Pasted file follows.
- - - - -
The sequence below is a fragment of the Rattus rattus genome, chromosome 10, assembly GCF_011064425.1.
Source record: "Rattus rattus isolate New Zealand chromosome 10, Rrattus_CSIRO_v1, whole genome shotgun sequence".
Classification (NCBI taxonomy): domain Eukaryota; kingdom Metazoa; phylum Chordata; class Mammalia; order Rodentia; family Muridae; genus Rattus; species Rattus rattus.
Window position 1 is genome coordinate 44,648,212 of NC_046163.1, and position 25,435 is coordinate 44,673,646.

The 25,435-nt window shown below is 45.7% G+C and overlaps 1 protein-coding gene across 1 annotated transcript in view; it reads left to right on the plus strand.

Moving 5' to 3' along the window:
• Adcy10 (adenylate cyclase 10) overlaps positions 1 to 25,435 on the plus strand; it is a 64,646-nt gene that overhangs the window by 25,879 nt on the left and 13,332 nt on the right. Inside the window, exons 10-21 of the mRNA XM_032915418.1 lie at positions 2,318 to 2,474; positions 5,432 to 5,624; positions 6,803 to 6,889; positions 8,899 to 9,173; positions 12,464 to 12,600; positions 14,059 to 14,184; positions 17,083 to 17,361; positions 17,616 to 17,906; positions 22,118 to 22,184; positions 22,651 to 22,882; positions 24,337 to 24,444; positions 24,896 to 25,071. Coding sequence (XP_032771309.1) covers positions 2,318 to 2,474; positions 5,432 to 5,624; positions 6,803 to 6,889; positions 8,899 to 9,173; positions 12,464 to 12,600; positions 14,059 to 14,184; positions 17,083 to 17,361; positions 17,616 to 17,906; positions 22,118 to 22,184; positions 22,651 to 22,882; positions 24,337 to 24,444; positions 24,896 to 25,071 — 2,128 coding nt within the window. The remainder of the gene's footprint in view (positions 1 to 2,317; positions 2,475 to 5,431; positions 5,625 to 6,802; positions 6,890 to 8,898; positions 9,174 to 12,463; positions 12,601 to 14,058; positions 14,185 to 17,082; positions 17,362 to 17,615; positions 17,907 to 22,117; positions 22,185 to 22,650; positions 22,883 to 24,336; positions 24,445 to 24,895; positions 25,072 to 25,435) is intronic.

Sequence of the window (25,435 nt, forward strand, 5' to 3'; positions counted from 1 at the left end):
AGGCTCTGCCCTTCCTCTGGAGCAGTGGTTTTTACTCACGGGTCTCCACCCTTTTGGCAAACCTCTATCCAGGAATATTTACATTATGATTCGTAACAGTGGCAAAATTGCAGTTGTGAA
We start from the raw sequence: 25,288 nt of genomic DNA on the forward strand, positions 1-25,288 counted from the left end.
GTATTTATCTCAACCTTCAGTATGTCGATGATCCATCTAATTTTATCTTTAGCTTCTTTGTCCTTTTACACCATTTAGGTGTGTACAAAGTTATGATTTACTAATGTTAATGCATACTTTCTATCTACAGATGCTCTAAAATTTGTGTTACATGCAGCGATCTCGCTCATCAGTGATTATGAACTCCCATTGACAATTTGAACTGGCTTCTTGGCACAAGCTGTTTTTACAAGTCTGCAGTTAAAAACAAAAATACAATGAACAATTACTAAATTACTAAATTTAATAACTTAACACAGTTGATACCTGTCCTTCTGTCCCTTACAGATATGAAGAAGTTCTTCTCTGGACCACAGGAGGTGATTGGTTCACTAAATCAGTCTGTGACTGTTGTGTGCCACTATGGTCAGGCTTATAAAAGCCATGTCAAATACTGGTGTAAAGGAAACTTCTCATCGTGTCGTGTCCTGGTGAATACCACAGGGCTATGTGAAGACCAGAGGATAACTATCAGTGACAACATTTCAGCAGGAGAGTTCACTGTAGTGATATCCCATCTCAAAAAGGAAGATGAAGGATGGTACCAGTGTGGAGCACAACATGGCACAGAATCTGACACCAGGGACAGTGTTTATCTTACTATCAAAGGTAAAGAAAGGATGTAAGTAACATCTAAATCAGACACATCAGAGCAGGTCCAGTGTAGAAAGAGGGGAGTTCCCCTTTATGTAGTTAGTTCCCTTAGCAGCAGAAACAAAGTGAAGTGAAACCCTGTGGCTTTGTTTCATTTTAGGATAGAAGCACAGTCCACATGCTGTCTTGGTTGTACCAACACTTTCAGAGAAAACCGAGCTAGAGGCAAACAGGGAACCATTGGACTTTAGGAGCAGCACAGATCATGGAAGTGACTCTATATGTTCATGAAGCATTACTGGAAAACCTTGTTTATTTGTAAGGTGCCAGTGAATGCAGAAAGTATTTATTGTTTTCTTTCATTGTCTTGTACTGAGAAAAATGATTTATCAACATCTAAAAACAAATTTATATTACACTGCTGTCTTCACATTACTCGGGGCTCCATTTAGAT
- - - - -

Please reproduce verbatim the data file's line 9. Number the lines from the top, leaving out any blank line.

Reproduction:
AGGCTCTGCCCTTCCTCTGGAGCAGTGGTTTTTACTCACGGGTCTCCACCCTTTTGGCAAACCTCTATCCAGGAATATTTACATTATGATTCGTAACAGTGGCAAAATTGCAGTTGTGAA